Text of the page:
Boost a Kid's Self-Image
It is so easy to find fault with kids, isn't it? I'm writing this post for myself, as well as for other parents, teachers, and grandparents - anyone who is working with kids. How many times a day do we correct versus praise? Do you remember what it's like to be a kid? I'd like to share a little of a post about this from the blog of Character First. I'll give you the link to the whole article too.
As a kid, I remember my mother being very critical about the way things were done. I did learn, but it was hard on her, and me sometimes. My dad was always encouraging and worked with me in creative and inventive ways. But enough of me. It's important to note that everything we say, including HOW we say it, is important and will impact the hearer. That could be a kid, a spouse, a friend, or anyone.
What will a little girl think about herself if she hears her dad say, "she's ugly" about an actress on TV? Yes, that's right. He wasn't even talking to her. But she will think to herself, "what does that make me?"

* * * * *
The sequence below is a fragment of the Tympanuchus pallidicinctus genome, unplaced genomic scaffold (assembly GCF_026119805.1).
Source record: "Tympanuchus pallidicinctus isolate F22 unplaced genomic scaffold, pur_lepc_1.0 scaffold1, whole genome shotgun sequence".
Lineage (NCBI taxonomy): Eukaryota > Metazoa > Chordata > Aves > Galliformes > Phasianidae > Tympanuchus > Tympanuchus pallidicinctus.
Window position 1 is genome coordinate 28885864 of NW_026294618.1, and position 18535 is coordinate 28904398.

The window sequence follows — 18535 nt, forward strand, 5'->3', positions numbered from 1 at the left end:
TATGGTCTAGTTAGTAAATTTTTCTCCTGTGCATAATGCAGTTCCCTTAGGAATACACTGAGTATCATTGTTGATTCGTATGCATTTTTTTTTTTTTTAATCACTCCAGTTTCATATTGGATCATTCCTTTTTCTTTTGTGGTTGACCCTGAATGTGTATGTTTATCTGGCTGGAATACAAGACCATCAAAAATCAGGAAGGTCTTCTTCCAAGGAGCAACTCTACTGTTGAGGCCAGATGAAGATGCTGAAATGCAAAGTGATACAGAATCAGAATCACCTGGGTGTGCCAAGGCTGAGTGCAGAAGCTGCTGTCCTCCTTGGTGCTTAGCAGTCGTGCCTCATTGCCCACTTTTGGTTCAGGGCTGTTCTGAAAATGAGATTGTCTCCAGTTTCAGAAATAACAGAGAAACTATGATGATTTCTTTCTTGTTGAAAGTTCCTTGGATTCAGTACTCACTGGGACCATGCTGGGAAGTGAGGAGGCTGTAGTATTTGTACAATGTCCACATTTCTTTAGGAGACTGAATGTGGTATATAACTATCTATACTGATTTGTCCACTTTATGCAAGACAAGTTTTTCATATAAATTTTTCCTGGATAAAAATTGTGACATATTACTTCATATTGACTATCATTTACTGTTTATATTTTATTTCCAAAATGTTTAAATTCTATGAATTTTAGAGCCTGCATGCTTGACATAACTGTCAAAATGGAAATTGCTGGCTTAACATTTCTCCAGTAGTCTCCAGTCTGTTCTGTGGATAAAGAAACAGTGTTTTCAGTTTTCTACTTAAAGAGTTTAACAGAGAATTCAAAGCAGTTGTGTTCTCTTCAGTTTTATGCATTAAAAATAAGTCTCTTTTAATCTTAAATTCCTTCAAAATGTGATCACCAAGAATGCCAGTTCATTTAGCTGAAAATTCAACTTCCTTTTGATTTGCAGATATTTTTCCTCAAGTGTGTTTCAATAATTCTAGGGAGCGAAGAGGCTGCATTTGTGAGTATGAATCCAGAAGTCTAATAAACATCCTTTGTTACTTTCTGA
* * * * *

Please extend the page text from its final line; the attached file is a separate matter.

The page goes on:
What will a little boy think if he's trying to help in the kitchen and mom says, "just let me do it." He will think, "I guess I'm not good at this." Chances are he won't offer to help anymore. And, maybe he won't help - even after he's married!!
"If we want to help our children develop and grow their creative selves, we need to provide them with a sense of security so that they have the courage to try something new. They need our reassurance that even if they fail that we love and support them. When we focus on reinforcing their positive attempts to become more creative, we actually encourage them to step out a little further the next time; and see things and do things in new and interesting ways." Dr. Virginia Smith, EdD
Use specific words when you praise. Just saying "good job" isn't enough. Say why you like it, and how you know how much time and effort they must have spent to accomplish their goal. This leads to growth in their self-confidence and gives them courage to try more new things down the road.
"As parents, teachers, and care-givers it is our privilege to encourage our children’s growth and development, not only in competence and doing things well, but especially in character. It is the character component that will help them reach their full potential and live happy and fulfilling lives." Dr. Virginia Smith, EdD
Character First is well worth checking out. They have an excellent curriculum for the development of character. I wish I would have had this resource years ago. Click this link to read the whole article.